Indigenous communities on Vancouver Island set to receive COVID-19 vaccines this week

A white sign with a stop sign on it outside of a First Nation reserve.
Lockdowns have become common on First Nations reserves across Vancouver Island during pandemic. Photo by Lauryn Mackenzie.
Lisa Cordasco - CHLY - NanaimoBC | 05-01-2021

Vaccines have started rolling out in six first nations communities on Vancouver Island.

British Columbia's Provincial Health Officer, Dr. Bonnie Henry, says the remote communities are a priority because they do not have critical health care facilities and are ill-equipped to manage outbreaks:

Just over 5,000 doses of the Moderna vaccine is being made available in selected First Nations communities in BC this week, including several on Vancouver Island that have battled COVID-19 outbreaks. Vaccines are being offered to everyone over the age of 18, with the exception of pregnant women and nursing mothers.

The vice-chair of the Nuu-Chah-Nulth Tribal Council says the vaccines' arrival has brought a sense of excitement and hope to the communities, but Mariah Charleson says with hope, comes some vaccine reluctance, as well:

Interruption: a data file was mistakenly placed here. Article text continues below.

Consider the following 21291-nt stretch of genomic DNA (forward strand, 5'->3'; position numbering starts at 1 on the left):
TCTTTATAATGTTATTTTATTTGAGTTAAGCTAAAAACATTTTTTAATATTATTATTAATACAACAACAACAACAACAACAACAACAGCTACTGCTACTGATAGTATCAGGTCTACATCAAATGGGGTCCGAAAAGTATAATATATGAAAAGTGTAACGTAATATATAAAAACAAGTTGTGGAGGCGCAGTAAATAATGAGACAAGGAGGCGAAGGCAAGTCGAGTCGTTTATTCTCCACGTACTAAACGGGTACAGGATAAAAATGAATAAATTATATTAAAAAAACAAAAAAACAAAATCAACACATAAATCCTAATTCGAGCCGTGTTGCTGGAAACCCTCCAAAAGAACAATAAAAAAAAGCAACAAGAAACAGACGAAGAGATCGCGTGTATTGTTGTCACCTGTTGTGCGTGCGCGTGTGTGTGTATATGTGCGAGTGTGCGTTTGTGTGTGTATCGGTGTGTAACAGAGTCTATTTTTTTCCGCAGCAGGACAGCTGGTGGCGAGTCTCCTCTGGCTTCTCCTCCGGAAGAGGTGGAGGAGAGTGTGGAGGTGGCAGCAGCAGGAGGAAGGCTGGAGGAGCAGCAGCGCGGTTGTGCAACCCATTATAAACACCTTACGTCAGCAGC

Charleson says it helps that the vaccine is being administered by First Nations nurses who are culturally sensitive. She says community leaders, including Chief Robert Dennis of the Huu-ay-aht First Nation, have been among the first in line for inoculations, to demonstrate the vaccine is safe and effective. The province has said it plans to immunize close to 9,000 indigenous people in remote BC communities by the end of January and close to 15,000 more by the end of March.

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